I decided to bring the compressor down to a nearby Air-con repair shop to have
a evaporator and condenser brazed on. I went there hoping there would be some
spare condenser in the shop. There was none however so I had coils of copper
piping for the evaporator and the condenser. The condenser would be immersed
into a reservoir and water-cooled then.
The condenser is on the left and the evaporator on the right. I’ve also
had a valve brazed on the compressor for easy charging of the gas. R134a was
charged and we stopped putting in more gas when the evaporator coil got frosty
The watercooled condenser without a radiator loop just for testing.
The evaporator frosting up in no time.
I also insulated the suction line.
Then, since I already spent so much effort, I decided to optimize my other
compressor unit by putting on a better evaporator and condenser. So I brought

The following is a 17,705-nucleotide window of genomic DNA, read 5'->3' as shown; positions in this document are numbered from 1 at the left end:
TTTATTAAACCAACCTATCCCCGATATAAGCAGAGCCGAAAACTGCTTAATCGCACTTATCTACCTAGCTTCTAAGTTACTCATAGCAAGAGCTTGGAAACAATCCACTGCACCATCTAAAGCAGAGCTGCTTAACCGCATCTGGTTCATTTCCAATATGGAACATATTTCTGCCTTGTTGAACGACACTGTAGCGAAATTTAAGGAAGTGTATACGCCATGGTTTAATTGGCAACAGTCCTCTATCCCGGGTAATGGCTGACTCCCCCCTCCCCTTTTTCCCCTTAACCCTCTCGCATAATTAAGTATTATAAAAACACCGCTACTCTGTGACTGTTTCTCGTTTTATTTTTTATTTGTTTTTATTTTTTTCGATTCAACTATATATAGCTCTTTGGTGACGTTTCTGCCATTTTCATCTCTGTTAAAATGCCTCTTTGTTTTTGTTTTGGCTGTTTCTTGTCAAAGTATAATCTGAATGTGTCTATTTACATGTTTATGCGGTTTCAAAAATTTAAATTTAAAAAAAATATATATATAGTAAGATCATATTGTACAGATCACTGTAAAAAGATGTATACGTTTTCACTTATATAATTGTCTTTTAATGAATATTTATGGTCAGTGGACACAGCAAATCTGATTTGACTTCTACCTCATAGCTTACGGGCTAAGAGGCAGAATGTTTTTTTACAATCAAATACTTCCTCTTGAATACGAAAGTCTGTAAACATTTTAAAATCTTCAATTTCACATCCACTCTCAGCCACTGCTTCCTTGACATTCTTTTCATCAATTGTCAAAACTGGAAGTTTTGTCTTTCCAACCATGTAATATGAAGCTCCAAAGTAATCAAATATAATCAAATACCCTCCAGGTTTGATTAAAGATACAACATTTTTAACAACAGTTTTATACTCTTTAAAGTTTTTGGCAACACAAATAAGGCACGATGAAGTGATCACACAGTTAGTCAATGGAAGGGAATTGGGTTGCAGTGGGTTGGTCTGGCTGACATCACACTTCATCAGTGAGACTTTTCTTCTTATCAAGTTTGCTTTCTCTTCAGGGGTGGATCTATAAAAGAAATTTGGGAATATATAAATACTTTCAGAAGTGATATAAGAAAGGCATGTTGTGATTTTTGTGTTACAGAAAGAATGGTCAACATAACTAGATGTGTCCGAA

the whole rig down to the A/C shop again and this time, managed to get hold
of a rather corroded condenser from a window A/C unit. So I had copper coils
brazed on for the evaporator and switched to a better condenser. The unit was
charged with quite a lot of refrigerant as the evaporator and condenser is larger
than the original. Here is the condenser.
This shows how badly corroded the other side is. It has at least half of its
surface area in good shape and is easier to cool with fans so its still better
than the original passive condenser.
Here are some pictures of the dual cooling unit I was testing.
Close ups of the evaporators:
The water-cooled condenser in a reservoir has a pump running a dual radiator
loop to cool the hot water.
The fans cooling the other condenser.